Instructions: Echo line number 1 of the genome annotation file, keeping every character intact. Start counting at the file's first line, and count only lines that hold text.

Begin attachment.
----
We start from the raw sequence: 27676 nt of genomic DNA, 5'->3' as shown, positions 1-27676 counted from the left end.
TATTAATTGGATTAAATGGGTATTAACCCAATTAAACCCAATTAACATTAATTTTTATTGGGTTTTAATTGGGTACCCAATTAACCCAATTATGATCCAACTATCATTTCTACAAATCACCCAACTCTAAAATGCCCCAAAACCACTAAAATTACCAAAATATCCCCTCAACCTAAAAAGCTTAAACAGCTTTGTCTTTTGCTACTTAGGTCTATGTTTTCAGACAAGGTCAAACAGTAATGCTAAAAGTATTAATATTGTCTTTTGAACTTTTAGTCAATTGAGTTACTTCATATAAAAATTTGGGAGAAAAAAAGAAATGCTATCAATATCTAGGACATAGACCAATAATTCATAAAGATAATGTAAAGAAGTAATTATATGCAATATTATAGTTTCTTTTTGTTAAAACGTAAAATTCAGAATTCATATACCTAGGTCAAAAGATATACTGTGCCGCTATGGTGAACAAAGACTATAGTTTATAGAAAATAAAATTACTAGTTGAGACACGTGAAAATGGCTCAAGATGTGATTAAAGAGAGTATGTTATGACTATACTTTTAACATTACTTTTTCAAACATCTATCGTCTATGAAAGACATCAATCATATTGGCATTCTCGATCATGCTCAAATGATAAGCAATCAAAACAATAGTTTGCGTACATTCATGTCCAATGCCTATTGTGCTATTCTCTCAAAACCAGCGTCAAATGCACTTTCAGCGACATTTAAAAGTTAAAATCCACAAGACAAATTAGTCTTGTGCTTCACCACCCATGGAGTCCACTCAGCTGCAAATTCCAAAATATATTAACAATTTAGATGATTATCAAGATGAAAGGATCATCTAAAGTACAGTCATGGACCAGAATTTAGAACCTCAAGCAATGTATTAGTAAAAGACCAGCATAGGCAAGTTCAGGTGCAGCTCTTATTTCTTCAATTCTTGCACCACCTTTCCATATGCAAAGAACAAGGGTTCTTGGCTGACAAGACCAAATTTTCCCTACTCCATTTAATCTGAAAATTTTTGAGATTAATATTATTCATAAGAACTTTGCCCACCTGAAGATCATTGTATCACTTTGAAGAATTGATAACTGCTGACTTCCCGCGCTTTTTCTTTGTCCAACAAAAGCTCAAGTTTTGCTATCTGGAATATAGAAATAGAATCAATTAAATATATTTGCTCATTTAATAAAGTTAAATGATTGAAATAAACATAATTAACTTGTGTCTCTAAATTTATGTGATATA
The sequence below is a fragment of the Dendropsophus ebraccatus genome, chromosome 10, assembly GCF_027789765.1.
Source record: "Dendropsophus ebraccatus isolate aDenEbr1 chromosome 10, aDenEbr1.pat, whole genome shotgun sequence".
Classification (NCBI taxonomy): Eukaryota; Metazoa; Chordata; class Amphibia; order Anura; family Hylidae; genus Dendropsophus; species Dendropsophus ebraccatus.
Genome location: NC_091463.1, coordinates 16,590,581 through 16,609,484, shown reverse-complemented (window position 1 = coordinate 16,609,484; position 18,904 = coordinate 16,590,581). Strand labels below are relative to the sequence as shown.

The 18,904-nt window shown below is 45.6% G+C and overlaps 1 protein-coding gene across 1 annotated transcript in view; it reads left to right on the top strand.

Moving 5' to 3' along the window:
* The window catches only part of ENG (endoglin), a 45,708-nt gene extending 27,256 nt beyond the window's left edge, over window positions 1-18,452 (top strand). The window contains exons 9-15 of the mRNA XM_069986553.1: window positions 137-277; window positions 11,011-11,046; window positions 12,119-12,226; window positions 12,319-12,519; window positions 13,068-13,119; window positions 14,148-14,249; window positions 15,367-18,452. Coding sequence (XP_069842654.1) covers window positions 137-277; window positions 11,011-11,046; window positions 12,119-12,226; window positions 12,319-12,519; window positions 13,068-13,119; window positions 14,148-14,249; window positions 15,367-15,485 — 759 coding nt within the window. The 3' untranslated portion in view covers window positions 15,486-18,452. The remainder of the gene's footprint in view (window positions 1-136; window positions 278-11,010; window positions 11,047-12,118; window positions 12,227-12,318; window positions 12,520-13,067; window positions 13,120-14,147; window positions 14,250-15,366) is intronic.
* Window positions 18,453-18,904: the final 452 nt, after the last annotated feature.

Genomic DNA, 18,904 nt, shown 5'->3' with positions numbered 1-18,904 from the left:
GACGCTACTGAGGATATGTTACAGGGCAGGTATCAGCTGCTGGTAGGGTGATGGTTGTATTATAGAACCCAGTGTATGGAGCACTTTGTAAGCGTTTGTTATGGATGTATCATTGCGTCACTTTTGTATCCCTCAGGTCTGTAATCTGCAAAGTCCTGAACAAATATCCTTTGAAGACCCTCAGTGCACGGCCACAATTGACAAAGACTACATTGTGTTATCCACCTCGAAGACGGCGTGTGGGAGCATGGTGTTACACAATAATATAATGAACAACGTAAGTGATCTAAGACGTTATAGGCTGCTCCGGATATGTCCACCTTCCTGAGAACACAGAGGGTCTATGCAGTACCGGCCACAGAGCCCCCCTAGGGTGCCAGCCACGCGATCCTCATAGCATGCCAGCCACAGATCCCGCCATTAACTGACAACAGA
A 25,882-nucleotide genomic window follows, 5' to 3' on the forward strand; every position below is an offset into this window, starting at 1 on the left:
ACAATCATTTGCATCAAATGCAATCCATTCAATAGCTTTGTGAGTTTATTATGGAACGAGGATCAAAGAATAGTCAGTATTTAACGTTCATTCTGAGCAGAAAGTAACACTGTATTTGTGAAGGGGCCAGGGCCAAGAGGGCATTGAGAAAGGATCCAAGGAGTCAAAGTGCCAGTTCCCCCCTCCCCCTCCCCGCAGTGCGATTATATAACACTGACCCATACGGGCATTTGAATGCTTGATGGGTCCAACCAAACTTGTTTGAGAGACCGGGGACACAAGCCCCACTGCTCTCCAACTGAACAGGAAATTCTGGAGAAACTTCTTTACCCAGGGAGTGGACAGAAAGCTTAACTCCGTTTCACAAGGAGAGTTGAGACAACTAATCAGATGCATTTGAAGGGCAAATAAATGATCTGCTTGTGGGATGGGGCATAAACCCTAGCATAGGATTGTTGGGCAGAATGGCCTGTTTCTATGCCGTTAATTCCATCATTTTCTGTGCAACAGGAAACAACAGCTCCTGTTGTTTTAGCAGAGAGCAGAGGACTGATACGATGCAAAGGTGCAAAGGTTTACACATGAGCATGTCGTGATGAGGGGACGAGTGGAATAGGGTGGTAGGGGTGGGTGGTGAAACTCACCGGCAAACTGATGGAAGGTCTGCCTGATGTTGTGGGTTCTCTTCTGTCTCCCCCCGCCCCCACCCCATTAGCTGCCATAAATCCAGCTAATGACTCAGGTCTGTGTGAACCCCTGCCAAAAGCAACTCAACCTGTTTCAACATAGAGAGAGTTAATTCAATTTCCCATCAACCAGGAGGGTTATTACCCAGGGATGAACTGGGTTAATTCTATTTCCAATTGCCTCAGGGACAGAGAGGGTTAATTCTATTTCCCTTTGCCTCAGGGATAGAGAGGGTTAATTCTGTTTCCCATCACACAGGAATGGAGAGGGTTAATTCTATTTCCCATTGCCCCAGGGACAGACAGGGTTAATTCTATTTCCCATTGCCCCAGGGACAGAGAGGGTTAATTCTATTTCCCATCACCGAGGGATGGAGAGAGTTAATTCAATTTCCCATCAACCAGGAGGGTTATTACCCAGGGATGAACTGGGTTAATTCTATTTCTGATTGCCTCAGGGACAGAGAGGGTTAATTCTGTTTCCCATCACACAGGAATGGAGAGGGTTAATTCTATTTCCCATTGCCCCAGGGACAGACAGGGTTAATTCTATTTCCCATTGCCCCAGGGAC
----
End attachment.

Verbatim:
We start from the raw sequence: 27676 nt of genomic DNA, 5'->3' as shown, positions 1-27676 counted from the left end.